Isolation and molecular identification of the etiological agents of streptococcosis in Nile tilapia (Oreochromis niloticus) cultured in net cages in Lake Sentani, Papua, Indonesia.

Anshary H, Kurniawan RA, Sriwulan S, Ramli R, Baxa DV - Springerplus (2014)

Phylogenetic tree ofStreptococcus iniae(SK − KM209199) andS. agalactiae(K10 − KM209200; P20− KM209201) from the present study (*) and otherStreptococcusspp. based on 16S rRNA gene sequences. Neighbor-joining tree was constructed using MEGA 6 maximum composite likelihood method and 1000 bootstrap number with complete deletion. Percentages ≥50% are shown at the internal nodes. Bacillus subtilis was used as an outgroup.
© Copyright Policy - open-access
Related In: Results  -  Collection

License
Show All Figures
getmorefigures.php?uid=PMC4216822&req=5

Fig2: Phylogenetic tree ofStreptococcus iniae(SK − KM209199) andS. agalactiae(K10 − KM209200; P20− KM209201) from the present study (*) and otherStreptococcusspp. based on 16S rRNA gene sequences. Neighbor-joining tree was constructed using MEGA 6 maximum composite likelihood method and 1000 bootstrap number with complete deletion. Percentages ≥50% are shown at the internal nodes. Bacillus subtilis was used as an outgroup.
Mentions: A phylogenetic tree was constructed using the Neighbor-joining method which showed that S. agalactiae (K10 and P20) and S. iniae (SK) in the present study was placed in the same clade with respective species in GenBank (Figure 2). The same result was observed in the phylogenetic analysis of L. garvieae (M12) in that it was placed in the same clade as other L. garvieae reported from fish and shrimp (Figure 3).Figure 2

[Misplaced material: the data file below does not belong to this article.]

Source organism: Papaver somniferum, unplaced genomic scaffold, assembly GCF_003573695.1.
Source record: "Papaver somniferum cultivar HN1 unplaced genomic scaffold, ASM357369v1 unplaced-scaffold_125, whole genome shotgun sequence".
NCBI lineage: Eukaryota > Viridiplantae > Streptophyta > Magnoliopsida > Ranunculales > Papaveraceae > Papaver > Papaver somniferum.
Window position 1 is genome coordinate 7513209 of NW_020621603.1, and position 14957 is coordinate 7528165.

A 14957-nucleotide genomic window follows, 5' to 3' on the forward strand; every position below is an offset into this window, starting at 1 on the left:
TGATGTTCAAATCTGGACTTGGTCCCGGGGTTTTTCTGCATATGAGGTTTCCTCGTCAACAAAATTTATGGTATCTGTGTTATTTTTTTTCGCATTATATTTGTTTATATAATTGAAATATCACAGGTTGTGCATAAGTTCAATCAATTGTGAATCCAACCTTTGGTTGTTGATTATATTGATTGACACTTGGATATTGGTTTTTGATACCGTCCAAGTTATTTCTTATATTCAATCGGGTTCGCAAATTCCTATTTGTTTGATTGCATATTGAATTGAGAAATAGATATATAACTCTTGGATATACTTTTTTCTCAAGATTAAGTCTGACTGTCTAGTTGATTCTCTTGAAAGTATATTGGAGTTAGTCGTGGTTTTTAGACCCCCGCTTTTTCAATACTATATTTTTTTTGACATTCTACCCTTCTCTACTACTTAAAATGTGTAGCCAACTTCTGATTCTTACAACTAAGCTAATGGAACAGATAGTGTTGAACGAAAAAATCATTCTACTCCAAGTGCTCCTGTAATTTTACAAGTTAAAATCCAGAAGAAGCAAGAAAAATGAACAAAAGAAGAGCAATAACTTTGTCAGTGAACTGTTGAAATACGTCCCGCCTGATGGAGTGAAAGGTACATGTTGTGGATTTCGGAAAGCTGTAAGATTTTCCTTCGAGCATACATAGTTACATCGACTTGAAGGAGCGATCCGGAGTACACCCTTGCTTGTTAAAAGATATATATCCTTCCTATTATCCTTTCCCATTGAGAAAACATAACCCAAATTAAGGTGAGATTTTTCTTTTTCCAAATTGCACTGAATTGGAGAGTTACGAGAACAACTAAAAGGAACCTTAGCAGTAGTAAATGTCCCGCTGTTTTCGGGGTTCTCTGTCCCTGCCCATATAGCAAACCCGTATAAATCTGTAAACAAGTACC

Bottom Line: The latter species has not been previously isolated or reported from fish streptococcosis in Indonesia.Experimental infections and reisolation of the bacteria from morbid and dead fish suggest they are the causative agents of streptococcosis, which rendered high mortality among cage cultured Nile tilapia in Lake Sentani.Our results suggest the need for developing diagnostic tools for accurate identification of the agents of streptococcosis.

View Article: PubMed Central - PubMed

Affiliation: Laboratory of Fish Parasites and Diseases, Department of Fisheries, Faculty of Marine Science and Fisheries, Hasanuddin University, Makassar, Indonesia.

ABSTRACT
Infections with Streptococcus spp. were observed in Nile tilapia cultured in net cages in Lake Sentani, Papua, Indonesia. Clinical signs included exophthalmia, erratic swimming, ascites in abdominal cavity, and external hemorrhages. Four types of bacterial colonies (SK, K10, P20, and M12) were isolated from the brain, kidney, and eyes. Based on phenotypic and genetic (16S rDNA sequencing) characteristics, the isolates were identified as Streptococcus iniae (SK), Streptococcus agalactiae (K10 and P20) and Lactococcus garvieae (M12). The latter species has not been previously isolated or reported from fish streptococcosis in Indonesia. Intraperitoneal injection of healthy tilapia with the bacterial species caused significant morbidity (70%) within 3 days and 100% mortality at 6 days post injection. Experimental infections and reisolation of the bacteria from morbid and dead fish suggest they are the causative agents of streptococcosis, which rendered high mortality among cage cultured Nile tilapia in Lake Sentani. Our results suggest the need for developing diagnostic tools for accurate identification of the agents of streptococcosis. As tilapia aquaculture continues to expand as a means of food production and livelihood in Indonesia, it becomes crucial to ensure that fish resources are monitored and protected from the adverse effects of infectious diseases.

No MeSH data available.


Related in: MedlinePlus